Following missives from Google, Facebook, Microsoft and Apple over the past 72 hours, Yahoo issued its own disclosure statement last night about law-enforcement data requests. Signed by CEO Marissa Mayer and General Counsel Ron Bell, the statement said that there had been “between 12,000 and 13,000″ data requests during the past six months:
We’ve worked hard over the years to earn our users’ trust and we fight hard to preserve it.
To that end, we are disclosing the total number of requests for user data that law enforcement agencies in the U.S. made to us between December 1, 2012 and May 31, 2013. During that time period, we received between 12,000 and 13,000 requests, inclusive of criminal, Foreign Intelligence Surveillance Act (FISA), and other requests. The most common of these requests concerned fraud, homicides, kidnappings, and other criminal investigations.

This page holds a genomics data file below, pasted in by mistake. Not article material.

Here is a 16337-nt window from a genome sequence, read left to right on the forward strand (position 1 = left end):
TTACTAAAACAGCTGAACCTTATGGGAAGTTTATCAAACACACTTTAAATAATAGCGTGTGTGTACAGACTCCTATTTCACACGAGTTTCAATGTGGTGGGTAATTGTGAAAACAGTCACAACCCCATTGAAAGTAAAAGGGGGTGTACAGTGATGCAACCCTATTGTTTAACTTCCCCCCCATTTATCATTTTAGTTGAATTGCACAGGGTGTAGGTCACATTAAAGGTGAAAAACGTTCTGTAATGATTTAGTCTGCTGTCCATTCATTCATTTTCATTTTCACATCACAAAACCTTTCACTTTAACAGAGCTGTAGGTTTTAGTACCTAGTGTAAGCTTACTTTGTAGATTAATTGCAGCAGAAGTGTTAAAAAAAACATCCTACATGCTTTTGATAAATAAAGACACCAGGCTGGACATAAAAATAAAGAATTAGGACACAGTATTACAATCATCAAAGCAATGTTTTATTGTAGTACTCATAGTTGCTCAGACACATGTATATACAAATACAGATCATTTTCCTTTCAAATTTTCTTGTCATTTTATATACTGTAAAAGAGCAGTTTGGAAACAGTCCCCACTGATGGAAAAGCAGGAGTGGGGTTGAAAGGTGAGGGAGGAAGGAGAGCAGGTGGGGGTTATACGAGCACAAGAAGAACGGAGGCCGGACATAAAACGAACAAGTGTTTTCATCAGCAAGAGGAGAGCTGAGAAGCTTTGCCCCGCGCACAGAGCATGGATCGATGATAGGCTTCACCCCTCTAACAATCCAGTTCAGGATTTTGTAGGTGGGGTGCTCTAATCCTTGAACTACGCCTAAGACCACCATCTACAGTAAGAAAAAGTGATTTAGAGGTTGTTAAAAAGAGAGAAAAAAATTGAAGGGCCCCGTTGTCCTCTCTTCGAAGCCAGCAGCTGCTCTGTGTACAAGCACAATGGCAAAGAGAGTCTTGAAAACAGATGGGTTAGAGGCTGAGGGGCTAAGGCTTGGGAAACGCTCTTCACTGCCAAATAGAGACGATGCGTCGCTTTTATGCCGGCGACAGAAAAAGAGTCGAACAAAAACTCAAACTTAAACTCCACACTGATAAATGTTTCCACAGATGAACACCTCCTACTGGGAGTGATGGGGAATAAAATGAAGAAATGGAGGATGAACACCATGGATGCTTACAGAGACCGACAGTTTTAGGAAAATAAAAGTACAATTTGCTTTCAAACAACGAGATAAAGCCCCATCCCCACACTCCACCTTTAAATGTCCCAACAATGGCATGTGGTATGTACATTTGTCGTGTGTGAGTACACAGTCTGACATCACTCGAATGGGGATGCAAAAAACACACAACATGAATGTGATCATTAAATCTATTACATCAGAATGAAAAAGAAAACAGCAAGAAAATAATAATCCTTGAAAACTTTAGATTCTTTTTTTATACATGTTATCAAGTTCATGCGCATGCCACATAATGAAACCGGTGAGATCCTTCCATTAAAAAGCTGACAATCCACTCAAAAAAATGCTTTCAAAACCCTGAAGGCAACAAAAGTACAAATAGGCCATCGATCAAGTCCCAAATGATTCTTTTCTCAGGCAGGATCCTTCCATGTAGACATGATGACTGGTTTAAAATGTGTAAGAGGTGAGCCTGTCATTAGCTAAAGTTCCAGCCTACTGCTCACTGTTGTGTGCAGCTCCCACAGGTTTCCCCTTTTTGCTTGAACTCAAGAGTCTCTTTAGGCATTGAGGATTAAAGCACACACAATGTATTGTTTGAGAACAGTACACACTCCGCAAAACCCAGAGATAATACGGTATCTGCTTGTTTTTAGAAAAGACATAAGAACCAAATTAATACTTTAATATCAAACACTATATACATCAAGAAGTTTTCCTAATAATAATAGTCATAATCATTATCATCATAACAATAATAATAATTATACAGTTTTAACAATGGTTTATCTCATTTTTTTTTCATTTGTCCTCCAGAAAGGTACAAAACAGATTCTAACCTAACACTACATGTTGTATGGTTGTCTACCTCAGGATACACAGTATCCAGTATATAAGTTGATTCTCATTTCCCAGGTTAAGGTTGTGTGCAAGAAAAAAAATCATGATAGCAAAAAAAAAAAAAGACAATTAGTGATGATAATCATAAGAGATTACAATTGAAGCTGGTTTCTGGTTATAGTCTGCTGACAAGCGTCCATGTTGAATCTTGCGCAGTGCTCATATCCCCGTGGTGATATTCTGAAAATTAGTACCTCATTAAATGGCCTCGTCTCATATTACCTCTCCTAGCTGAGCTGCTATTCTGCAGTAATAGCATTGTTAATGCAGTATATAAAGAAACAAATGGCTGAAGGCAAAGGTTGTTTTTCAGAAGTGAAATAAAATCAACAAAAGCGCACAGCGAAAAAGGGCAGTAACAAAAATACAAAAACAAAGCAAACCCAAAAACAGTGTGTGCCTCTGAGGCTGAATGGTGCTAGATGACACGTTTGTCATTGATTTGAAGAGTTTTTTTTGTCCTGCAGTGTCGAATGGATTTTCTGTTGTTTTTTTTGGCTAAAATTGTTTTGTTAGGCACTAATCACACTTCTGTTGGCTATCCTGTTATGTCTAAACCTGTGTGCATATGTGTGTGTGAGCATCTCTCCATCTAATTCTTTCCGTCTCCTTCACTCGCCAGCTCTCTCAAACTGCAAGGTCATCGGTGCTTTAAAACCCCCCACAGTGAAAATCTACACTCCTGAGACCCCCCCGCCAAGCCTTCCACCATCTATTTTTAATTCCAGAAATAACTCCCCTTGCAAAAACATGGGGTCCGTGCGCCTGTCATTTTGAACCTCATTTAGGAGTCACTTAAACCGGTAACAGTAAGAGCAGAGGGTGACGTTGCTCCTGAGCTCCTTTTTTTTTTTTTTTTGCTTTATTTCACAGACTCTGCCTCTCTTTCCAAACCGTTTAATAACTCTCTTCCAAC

Like all companies, Yahoo! cannot lawfully break out FISA request numbers at this time because those numbers are classified; however, we strongly urge the federal government to reconsider its stance on this issue.
Democracy demands accountability. Recognizing the important role that Yahoo! can play in ensuring accountability, we will issue later this summer our first global law enforcement transparency report, which will cover the first half of the year. We will refresh this report with current statistics twice a year.
As always, we will continually evaluate whether further actions can be taken to protect the privacy of our users and our ability to defend it. We appreciate—and do not take for granted—the trust you place in us.
The company also said that later this summer it will start issuing its own “law enforcement transparency report.” After seeing a number of these law enforcement data disclosures I now agree with Google and Twitter that it’s important to segregate the various categories of requests so that we can see how many are coming from the US as opposed to ordinary local law enforcement.